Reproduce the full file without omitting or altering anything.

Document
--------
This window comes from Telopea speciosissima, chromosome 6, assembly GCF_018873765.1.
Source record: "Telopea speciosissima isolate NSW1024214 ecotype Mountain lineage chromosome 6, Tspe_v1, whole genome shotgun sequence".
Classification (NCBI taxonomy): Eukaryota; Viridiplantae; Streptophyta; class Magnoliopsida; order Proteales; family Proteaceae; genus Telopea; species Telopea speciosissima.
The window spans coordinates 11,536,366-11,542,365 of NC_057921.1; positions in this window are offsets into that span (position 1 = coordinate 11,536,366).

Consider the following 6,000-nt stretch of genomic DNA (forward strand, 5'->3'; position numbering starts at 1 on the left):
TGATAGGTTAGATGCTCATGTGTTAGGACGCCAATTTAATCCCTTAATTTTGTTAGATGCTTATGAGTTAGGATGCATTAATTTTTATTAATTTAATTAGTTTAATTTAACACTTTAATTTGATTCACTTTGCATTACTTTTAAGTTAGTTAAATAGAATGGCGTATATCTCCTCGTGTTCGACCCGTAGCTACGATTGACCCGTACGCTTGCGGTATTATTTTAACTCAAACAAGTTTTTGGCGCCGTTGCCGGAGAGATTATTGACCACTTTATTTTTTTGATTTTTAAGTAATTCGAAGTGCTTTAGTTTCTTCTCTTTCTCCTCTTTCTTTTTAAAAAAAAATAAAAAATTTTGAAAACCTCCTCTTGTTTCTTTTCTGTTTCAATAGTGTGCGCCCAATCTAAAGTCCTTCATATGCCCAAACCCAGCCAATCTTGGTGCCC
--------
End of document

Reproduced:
This window comes from Telopea speciosissima, chromosome 6, assembly GCF_018873765.1.
Source record: "Telopea speciosissima isolate NSW1024214 ecotype Mountain lineage chromosome 6, Tspe_v1, whole genome shotgun sequence".
Classification (NCBI taxonomy): Eukaryota; Viridiplantae; Streptophyta; class Magnoliopsida; order Proteales; family Proteaceae; genus Telopea; species Telopea speciosissima.
The window spans coordinates 11,536,366-11,542,365 of NC_057921.1; positions in this window are offsets into that span (position 1 = coordinate 11,536,366).

Consider the following 6,000-nt stretch of genomic DNA (forward strand, 5'->3'; position numbering starts at 1 on the left):
TGATAGGTTAGATGCTCATGTGTTAGGACGCCAATTTAATCCCTTAATTTTGTTAGATGCTTATGAGTTAGGATGCATTAATTTTTATTAATTTAATTAGTTTAATTTAACACTTTAATTTGATTCACTTTGCATTACTTTTAAGTTAGTTAAATAGAATGGCGTATATCTCCTCGTGTTCGACCCGTAGCTACGATTGACCCGTACGCTTGCGGTATTATTTTAACTCAAACAAGTTTTTGGCGCCGTTGCCGGAGAGATTATTGACCACTTTATTTTTTTGATTTTTAAGTAATTCGAAGTGCTTTAGTTTCTTCTCTTTCTCCTCTTTCTTTTTAAAAAAAAATAAAAAATTTTGAAAACCTCCTCTTGTTTCTTTTCTGTTTCAATAGTGTGCGCCCAATCTAAAGTCCTTCATATGCCCAAACCCAGCCAATCTTGGTGCCC